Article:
Forgiveness as a core component of individual growth and communal bonding is a shared concept between the world’s three major religions, with each ideology embracing similar beliefs about the relationship between punishment and deliverance. Admitting mistakes is opening yourself up to criticism and judgment, and forgiving someone for an offense against you is giving grace. The ritual is recognizable—but its transformation into a reality television form, and the grim questions that arise from turning absolution into entertainment, are convincingly and devastatingly considered in the film “Yalda, a Night for Forgiveness.”
Winner of the Grand Jury Award for World Cinema: Dramatic at the 2020 Sundance Film Festival, “Yalda” unfolds like a production from Iranian filmmaker Asghar Farhadi, a two-time winner of the Best International Feature Film Oscar (for 2011’s “A Separation” and 2016’s “Seller”). Farhadi’s films are packed with detail on Iranian domestic life, the myriad labyrinths of bureaucratic policies, and how the state’s interpretation of Islamic law impacts its judicial practice, and compatriot Massoud Bahkshi works with a similar combination of narrative considerations in “Yalda.” The result is a twisty plot that sometimes feels like a family drama, sometimes like a legal thriller, with Bahkshi delivering the surprise, allowing the film’s characters time to react, and then dropping another secret that’s even more shocking than the first. It’s a delicate balancing act that calls for increasingly higher stakes, and in quieter times “Yalda” sometimes loses momentum. But those scenes where everything clicks on each other are so uncomfortable and tense that you won’t forget them right away.
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Under Iranian law, the perpetrators of the country’s most heinous crimes face execution (“an eye for an eye”), but the justice system also provides opportunities for pardons. If the victim’s family agrees to pardon the convict for his crime, instead of death, the person will receive a reduced prison time and be responsible for paying the “blood price” debt. This entire arrangement has been adapted for Iranian reality TV: For 11 years, the hugely popular “Honey Moon” was shown during the holy month of Ramadan and collected donations from citizens—in the millions in total—that helped pay off the blood debt of prisoners. .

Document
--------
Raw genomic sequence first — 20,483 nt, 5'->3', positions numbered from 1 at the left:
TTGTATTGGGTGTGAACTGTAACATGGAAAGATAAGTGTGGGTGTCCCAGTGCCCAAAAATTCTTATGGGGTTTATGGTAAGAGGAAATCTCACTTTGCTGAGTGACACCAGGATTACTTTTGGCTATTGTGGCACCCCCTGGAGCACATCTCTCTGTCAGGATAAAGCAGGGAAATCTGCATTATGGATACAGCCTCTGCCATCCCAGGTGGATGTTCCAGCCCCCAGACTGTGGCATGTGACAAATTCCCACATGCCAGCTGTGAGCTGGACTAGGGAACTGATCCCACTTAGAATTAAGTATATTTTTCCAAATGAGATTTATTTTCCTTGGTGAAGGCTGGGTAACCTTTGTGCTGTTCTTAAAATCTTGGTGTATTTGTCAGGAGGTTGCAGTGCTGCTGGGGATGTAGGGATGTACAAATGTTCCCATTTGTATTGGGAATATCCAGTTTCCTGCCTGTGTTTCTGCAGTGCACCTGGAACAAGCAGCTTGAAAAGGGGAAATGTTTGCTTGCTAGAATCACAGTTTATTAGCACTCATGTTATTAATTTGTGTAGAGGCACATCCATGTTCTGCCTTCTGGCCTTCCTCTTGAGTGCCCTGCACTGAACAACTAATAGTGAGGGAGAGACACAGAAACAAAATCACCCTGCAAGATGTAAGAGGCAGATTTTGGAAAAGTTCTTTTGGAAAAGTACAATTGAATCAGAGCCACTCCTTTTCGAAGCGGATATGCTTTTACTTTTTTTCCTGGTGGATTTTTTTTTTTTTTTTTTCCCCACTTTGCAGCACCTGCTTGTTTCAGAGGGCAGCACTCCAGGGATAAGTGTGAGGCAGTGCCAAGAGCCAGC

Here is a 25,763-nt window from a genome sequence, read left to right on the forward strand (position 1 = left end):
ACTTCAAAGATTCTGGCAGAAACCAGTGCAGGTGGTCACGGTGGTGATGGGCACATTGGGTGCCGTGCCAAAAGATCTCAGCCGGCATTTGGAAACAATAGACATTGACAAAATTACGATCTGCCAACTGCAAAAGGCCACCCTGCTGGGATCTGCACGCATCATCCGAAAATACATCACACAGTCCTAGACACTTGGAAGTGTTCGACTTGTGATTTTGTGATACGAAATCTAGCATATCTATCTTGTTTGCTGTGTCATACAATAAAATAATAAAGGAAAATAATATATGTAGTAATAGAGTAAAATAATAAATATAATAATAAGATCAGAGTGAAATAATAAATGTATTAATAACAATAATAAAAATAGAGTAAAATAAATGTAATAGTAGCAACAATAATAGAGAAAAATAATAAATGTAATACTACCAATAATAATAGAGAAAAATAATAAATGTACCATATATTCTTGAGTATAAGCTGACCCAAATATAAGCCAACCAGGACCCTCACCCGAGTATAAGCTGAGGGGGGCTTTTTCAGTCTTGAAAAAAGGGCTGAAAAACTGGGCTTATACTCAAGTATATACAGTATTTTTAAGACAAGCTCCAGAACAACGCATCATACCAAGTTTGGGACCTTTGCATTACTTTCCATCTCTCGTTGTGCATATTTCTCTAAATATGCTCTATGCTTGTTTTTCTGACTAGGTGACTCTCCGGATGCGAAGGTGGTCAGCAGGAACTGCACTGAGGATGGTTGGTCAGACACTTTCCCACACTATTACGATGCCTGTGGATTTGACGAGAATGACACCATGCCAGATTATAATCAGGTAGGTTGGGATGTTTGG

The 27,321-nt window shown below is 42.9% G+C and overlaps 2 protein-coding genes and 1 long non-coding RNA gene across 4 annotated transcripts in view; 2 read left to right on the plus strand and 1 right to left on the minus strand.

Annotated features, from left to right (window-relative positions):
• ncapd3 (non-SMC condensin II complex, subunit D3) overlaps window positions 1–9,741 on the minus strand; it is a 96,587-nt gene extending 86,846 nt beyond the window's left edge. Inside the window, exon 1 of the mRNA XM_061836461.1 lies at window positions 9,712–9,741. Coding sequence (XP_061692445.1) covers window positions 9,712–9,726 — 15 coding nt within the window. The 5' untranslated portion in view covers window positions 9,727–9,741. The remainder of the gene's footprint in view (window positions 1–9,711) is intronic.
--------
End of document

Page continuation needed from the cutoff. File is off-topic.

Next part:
That system became Bahkshi’s inspiration for “Yalda,” in which Maryam (Sadaf Asgari), a young woman in her 20s, is powerfully armed by her mother to appear on the “Joy of The widely watched “Joy of Forgiveness” was the only chance for convicted murderer Maryam to avoid execution for the murder of her husband, a decades-old advertising agency executive. If Maryam’s story echoed, she could still be alive. But she has plenty of people to convince: not only the show’s producers, hosts, and control room, but also her studio audience, the 30 million viewers watching at home, and, most importantly, the only child of her husband and former friend of Maryam, Mona (Behnaz. Jafari).
In the end it was Mona’s decision whether Maryam lived or died, and so Maryam had to confirm her forgiveness on television. On a lavishly decorated TV, surrounded by flower displays, fruit plates, and gilded furniture, Maryam tells her story, answers the host’s interrogation questions, and overcomes Mona’s obvious hatred. Meanwhile, backstage and in the studio lobby, various other individuals gathered whose motivations could derail the version of the program that Maryam was trying to present.
“Yalda” is a very dense film, with almost everything happening on the set of a reality show or at a nearby traffic stop, so a sense of claustrophobia is present from the start. Adding to that tension is how often the characters’ memories and explanations conflict with each other: Maryam’s mother has a different understanding of her daughter’s relationship with her husband than Maryam herself, while Maryam and Mona argue about how the former became ingrained into the latter’s family. . Incorporated into Bahkshi’s script is consideration of Iran’s social dynamics, and the naturalistic appearance of the cast makes clear the deep divisions in economic class, particularly between Iranians living in the country and those who may leave for new lives in Europe, Canada, or the United States.
But all of this comes down to Asgari and Jafari, who in a nutshell are amazing. The point of “Yalda” is that we may never really understand why other people make the choices they do, and the two actresses each put their own spin on that specific frustration. Asgari’s wide eyes and youthful features underscore the childish nature that made her suffering so depressing, but the details of how her husband died are shocking to later reconcile. Jafari nicely conveys Mona’s arrogance and disgust at having to appear in “The Joy of Forgiveness”, but she also makes us feel the deep pain of losing her father. The situation these women find themselves in is impossible to describe, and the strength of “Yalda, the Night of Forgiveness” is in how much empathy it takes from us while still keeping us involved in their suffering.
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